SANDSTONE ESTATES 2019
By Simon McDonnell
Sandstone Estates now comprises some 25 farms and covers approximately 11000 Hectares. Situated in the shadow of the majestic Maluti mountains, on the border of Lesotho, just a few kilometres from Ficksburg, the farm is home to the worlds largest privately-owned collection of narrow-gauge Steam Locomotives and rolling stock.
Sandstone Estates Managing Director, well known business man, Wilfred Mole has built just over thirty kilometres of narrow-gauge track around the Estate and has collected some very well-known and sought-after Steam Locomotives from across the continent.
Steam enthusiasts, or 'Foamers' as they are affectionately known, travel from all corners of the earth to gather at the biennial "Stars of Sandstone", where they can work the footplates on this impressive array of heritage vehicles.
On Tuesday I met up with Rod Hering, who was responsible for the photographers arriving for a specialised Photo Tour. Rod introduced me to Geoff Cooke, a tremendous chap who owns a tour company called Geoff's Trains, who had brought a multitude of tourists across from Europe for this very special event.
Hats off to these two gents- I thought Aviation Photographers are a difficult bunch…but Steam togs are a breed apart!
Adding to the thrill of the trains, is an extraordinary collection of other heritage vehicles. There are over 700 tractors of every vintage and description, most of which are in running order and work around the farm. Traction Engines are also plentiful, and can be seen puffing along the Estates roads each day during the 10-day long festival. Tanks, Troop Carriers, Cannons, Armoured cars….the list of military vehicles in the collection is too long to remember, and like everything else on the farm, they've been lovingly restored to their former glory and usually start first time.
A magnificent looking herd of Afrikander Cattle are also on hand to pull authentic, century old Ox-wagons, giving visitors a taste of how the early settlers travelled around this beautiful land.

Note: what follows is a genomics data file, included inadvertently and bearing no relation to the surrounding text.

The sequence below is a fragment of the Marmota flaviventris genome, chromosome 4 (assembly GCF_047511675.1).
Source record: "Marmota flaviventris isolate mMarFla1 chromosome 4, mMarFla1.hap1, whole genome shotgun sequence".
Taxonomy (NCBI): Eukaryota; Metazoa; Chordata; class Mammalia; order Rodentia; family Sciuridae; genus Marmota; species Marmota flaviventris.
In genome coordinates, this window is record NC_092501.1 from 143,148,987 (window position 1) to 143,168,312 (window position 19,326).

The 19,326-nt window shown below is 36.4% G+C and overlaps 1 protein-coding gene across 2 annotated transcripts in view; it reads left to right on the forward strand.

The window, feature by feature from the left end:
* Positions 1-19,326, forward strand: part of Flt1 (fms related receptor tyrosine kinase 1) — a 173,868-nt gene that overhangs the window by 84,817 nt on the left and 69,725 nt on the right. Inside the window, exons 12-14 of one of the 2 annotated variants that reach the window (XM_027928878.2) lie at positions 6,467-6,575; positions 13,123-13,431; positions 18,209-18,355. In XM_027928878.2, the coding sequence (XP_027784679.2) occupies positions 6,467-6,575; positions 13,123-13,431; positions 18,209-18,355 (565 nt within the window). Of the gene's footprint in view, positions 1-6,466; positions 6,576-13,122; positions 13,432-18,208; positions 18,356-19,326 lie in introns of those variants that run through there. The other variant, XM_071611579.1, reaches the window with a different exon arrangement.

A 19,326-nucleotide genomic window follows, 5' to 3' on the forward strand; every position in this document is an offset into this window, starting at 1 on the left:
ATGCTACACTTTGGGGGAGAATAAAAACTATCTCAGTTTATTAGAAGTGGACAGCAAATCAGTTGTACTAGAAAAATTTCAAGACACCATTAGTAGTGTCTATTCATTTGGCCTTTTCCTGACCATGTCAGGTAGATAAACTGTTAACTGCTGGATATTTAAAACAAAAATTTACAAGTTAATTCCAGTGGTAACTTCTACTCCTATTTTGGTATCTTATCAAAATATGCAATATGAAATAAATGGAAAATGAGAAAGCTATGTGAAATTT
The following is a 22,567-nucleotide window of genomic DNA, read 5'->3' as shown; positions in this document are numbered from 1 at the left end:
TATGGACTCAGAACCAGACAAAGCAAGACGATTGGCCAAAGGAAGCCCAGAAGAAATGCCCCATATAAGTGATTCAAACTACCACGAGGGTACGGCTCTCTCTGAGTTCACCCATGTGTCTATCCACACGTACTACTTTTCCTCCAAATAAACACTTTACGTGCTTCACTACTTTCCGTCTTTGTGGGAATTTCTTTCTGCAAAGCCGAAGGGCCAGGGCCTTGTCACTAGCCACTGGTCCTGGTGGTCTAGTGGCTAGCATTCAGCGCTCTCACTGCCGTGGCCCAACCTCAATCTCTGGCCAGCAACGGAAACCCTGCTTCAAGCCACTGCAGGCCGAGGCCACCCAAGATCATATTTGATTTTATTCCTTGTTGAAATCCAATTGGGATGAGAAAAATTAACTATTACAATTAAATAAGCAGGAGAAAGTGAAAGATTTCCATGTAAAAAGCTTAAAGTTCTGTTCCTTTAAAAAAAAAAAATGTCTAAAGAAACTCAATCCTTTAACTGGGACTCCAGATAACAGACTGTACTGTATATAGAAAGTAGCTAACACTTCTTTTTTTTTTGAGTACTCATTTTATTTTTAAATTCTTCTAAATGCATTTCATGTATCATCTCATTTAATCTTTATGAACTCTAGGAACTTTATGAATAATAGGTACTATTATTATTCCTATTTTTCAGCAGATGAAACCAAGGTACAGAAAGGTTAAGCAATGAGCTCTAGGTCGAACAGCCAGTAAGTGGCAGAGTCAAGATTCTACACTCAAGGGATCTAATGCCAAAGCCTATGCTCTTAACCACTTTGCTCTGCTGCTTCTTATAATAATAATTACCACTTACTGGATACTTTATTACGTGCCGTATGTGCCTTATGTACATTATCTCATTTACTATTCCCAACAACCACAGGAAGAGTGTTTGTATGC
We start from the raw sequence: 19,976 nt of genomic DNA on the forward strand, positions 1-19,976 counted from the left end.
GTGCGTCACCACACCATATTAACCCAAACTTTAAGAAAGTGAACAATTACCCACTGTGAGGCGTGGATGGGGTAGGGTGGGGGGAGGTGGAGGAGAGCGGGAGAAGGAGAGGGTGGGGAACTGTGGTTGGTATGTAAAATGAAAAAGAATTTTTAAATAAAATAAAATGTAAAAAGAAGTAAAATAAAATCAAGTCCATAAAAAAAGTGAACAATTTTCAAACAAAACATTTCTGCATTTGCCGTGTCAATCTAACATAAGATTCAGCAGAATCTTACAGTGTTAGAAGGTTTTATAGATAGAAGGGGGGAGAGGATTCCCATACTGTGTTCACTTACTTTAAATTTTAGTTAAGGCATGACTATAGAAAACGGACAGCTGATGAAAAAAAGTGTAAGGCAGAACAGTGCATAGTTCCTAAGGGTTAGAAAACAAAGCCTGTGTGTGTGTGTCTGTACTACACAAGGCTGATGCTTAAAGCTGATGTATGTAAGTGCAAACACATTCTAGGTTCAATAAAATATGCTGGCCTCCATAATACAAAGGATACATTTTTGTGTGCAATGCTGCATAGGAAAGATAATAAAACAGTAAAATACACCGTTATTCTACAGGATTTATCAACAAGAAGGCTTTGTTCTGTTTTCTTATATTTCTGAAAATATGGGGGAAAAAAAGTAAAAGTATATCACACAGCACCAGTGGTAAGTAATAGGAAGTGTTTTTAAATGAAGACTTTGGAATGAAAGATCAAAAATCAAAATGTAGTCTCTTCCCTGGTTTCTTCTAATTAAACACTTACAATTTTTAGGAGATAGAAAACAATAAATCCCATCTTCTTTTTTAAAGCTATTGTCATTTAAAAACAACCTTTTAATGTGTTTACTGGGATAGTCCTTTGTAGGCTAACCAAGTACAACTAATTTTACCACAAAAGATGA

On Tuesday morning, Jeff Earle and Bruce Harrison flew in aboard Jeff's Super-Cub, and in the afternoon, Eugene Couzyns arrived in his Gazelle.
Local vendors provide an array of eating delights, from Gemsbok biltong to traditional cherry jams, hamburgers to samoosas, and also some rather fine Craft Beer from Lions River Brewery in KZN. (Although after Jeff, Bruce and I visited the beer tent, Arnold, the owner and Brewer will probably bring more stock in future!)
For me, the highlight of the event is the vintage aircraft collection. Managed by Gavin Brown, two Harvards, two Chipmunks and a Tiger Moth are available to take visitors for a once in a lifetime flight above the sprawling fields, along the Caledon River and around the majestic Sandstone outcrops. Each scenic flight lasts around 20 minutes and well-known pilots, Grant Timms, Steve Brown, Chris Joubert and Simon Berkeljon ensure that guests will be talking about the experience for years to come! The support crew ensure that the aircraft are maintained to the highest standards, and also run back and forth between the main farm and the airfield to collect passengers in a fully restored vintage air force Jeep and Land Rover.
I was at the airfield when a group of friends from the Crank Handle Club dropped by with Alex, a gentleman celebrating his 80th Birthday. What Alex didn't know was that his mates had clubbed together to give him a flip in the Tiger Moth. His smile on landing says it all…and he was still beaming when I saw him the next day!
The Harvards, ex SAAF Trainers 7024 and 7643 have been lovingly restored to pristine condition by the Harvard Club of South Africa, and well-known Harvard expert Geoff Timms has even detailed 7024 with all her original Afrikaans stencilling. I had a giggle when Geoff pointed out the Afrikaans for Crank Handle, (Knormoer Slinger).
Perhaps the most anticipated item on the programme is the late afternoon 'Mountain Wanderer' train ride, when passengers steam to the furthest section of the track, enjoying sundowners and snacks, whilst a formation of the Chippies and Tiger Moth make several passes over and around the train. It really is like being in a time warp.
Stars of Sandstone really is an event that's not to be missed, a photographer's dream, and Mr. Mole's awe-inspiring collection will make any transport enthusiast feel 10 years old again!
Copyright © 2023 Pilot's Post PTY Ltd
The information, views and opinions by the authors contributing to Pilot’s Post are not necessarily those of the editor or other writers at Pilot’s Post.